Bystander intervention programs to counter youth sexual violence may benefit from explicitly engaging sexual minority youth in intervention efforts, or adapting intervention programs to include attitudes that shape the experience of sexual minority high school youth.
A new trial by investigators at the University of Kentucky College of Public Health addresses this gap by evaluates the effectiveness of bystander intervention training among sexual majority and minority high school students known be to at increased risk of sexual violence. The resulting publication, “Bystander Program Effectiveness to Reduce Violence and Violence Acceptance Within Sexual Minority Male and Female High School Students Using a Cluster RCT” appears in Prevention Science.
In the trial, Kentucky high schools were randomized to intervention or control conditions. In intervention schools, educators provided school-wide Green Dot presentations and intensive bystander training to student popular opinion leaders. Each spring from 2010 to 2014, students attending 26 high schools completed anonymous surveys about violence acceptance and violent events, yielding a sample of 74,836 surveys — with no missing data over the 5 years.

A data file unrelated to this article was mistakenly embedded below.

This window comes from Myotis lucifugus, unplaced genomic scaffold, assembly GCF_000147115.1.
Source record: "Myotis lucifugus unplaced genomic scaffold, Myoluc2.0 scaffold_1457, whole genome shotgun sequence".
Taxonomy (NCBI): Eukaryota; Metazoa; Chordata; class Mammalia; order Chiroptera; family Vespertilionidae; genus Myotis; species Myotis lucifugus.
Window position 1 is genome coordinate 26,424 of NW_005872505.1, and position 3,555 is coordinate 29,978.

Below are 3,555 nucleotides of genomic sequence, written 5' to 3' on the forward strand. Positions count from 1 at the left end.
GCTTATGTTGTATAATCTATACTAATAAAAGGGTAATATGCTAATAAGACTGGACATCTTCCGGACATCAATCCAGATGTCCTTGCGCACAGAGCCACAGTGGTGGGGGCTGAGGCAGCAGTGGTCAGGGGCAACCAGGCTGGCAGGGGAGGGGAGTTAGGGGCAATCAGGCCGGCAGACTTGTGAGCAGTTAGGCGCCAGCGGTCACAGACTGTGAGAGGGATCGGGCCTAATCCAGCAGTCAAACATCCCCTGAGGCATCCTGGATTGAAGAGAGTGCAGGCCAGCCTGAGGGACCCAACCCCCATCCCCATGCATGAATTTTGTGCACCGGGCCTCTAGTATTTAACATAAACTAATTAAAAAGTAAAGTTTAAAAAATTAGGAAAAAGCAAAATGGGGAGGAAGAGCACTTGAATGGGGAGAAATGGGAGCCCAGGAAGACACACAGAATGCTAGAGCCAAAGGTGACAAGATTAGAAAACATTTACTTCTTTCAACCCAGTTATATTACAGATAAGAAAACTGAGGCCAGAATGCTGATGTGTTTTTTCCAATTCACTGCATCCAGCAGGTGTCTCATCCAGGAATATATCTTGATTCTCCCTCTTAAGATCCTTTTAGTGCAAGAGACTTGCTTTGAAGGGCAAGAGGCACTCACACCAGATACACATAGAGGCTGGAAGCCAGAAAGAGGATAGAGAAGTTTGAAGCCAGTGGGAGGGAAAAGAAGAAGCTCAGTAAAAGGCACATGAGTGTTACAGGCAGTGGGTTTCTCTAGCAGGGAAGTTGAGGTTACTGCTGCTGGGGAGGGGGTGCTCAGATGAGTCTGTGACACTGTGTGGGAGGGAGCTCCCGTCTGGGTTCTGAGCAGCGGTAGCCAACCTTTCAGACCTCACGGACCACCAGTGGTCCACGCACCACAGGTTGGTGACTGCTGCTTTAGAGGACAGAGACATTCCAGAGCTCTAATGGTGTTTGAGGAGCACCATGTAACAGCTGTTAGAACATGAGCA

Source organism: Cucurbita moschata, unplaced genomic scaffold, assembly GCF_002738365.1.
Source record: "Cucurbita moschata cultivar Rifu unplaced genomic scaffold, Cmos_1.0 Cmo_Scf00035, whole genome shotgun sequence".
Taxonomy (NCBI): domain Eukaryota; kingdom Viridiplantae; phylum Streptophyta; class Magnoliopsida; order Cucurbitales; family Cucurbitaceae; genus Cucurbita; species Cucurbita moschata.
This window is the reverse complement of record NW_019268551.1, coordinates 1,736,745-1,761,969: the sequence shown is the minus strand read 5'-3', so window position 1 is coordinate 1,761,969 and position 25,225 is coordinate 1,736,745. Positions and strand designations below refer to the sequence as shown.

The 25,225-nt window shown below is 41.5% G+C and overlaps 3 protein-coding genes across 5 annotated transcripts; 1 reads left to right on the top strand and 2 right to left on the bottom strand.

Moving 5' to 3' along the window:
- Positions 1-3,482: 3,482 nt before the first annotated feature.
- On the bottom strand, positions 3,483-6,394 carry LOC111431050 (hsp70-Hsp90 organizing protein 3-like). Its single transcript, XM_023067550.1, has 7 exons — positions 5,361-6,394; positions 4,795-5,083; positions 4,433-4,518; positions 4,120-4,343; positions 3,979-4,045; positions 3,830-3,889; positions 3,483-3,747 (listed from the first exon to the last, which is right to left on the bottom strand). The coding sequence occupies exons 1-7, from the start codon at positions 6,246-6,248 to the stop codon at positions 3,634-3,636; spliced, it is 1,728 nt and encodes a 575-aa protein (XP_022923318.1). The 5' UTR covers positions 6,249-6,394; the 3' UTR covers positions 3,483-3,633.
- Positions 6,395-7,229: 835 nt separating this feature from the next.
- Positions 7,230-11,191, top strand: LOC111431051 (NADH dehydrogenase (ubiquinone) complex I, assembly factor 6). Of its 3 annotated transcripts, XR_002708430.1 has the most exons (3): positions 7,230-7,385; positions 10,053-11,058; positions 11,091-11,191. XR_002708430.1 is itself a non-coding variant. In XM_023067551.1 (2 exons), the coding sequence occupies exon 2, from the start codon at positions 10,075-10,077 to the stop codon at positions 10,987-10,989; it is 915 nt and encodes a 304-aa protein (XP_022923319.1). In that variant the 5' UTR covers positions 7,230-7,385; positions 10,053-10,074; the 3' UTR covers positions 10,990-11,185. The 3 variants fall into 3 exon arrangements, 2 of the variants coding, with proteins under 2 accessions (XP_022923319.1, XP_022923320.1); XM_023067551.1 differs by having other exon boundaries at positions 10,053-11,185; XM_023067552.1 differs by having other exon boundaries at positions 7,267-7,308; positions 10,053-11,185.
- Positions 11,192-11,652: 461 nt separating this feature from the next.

Investigators found that sexual violence acceptance scores declined significantly over time in intervention versus control schools, among all but sexual minority males. This intervention was associated with reductions in both perpetration and victimization of sexual violence, sexual harassment, and physical dating violence among sexual majority — but not sexual minority — youth. Both sexual minority and majority youth experienced reductions in stalking victimization and perpetration associated with the intervention.Tags: Friday Letter Submission, Publish on January 31